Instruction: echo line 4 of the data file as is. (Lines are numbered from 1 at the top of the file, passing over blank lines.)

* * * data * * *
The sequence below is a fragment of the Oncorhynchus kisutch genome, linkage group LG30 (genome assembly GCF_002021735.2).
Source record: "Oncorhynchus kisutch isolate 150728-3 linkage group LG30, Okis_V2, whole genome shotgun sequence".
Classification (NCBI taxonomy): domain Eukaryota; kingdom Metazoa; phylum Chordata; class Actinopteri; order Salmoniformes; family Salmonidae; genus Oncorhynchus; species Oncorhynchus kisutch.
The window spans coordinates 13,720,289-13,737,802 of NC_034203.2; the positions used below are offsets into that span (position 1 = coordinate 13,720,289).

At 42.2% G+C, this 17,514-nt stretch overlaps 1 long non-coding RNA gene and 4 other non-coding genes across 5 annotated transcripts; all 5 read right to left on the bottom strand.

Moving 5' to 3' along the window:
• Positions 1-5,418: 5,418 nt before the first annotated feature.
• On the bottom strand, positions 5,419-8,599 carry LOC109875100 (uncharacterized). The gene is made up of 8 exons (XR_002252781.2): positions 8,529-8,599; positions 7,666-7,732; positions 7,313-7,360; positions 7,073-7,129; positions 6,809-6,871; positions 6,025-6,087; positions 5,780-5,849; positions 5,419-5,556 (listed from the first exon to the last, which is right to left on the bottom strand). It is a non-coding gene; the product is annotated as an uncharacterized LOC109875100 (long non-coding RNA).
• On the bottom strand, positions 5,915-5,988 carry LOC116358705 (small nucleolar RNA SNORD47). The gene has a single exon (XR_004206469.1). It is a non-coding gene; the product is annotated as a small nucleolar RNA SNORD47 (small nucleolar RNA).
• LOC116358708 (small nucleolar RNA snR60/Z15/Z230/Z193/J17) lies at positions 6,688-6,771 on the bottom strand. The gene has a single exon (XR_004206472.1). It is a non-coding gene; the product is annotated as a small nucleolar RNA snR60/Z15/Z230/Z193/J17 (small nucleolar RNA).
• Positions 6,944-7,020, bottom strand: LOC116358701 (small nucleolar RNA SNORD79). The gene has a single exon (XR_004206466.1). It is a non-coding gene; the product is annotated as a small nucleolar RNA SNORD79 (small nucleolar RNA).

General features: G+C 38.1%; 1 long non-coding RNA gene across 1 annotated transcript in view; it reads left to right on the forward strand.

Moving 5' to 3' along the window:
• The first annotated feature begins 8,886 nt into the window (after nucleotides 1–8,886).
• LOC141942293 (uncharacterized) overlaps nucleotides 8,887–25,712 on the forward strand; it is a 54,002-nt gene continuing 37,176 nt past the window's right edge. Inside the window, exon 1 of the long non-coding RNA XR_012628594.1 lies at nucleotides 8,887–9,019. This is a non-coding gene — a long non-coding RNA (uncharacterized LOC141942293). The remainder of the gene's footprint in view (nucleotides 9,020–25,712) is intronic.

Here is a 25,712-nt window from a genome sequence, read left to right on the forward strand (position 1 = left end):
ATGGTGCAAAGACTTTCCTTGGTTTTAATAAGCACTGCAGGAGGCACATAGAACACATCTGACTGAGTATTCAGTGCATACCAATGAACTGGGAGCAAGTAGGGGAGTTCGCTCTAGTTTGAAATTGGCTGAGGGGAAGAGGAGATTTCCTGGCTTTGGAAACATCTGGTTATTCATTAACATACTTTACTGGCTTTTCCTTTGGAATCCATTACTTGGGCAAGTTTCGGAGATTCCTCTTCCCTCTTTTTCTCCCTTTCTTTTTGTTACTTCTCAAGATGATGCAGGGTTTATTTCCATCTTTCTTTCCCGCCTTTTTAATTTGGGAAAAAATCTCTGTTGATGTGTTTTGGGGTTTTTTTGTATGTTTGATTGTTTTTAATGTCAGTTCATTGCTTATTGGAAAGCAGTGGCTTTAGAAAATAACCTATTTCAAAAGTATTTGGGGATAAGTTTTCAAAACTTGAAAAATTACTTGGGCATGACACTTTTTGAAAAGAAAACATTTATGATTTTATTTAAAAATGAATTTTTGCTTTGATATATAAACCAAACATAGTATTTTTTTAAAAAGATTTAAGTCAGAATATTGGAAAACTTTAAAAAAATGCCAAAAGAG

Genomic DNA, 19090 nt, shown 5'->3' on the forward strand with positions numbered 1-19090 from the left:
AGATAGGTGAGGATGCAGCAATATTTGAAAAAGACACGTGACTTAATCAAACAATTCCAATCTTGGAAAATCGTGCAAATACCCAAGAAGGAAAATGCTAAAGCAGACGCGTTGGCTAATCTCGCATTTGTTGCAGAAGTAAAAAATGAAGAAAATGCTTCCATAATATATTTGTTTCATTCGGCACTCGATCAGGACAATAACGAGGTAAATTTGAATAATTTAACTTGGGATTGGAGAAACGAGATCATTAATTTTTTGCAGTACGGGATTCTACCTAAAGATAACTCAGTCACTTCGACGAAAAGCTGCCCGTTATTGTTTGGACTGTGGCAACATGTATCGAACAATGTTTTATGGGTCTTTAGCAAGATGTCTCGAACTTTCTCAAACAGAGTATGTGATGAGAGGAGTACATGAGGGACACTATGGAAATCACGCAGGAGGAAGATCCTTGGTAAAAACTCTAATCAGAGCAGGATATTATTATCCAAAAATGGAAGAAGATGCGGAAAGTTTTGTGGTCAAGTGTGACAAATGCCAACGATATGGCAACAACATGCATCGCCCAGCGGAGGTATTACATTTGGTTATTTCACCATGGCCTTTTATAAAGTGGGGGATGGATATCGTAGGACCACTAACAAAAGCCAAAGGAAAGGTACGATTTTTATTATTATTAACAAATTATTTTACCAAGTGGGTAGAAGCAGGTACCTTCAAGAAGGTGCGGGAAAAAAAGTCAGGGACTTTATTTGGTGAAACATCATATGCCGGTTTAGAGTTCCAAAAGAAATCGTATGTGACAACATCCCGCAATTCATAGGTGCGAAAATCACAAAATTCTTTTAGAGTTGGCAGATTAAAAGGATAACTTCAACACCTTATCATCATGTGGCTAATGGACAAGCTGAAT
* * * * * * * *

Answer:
The window spans coordinates 13,720,289-13,737,802 of NC_034203.2; the positions used below are offsets into that span (position 1 = coordinate 13,720,289).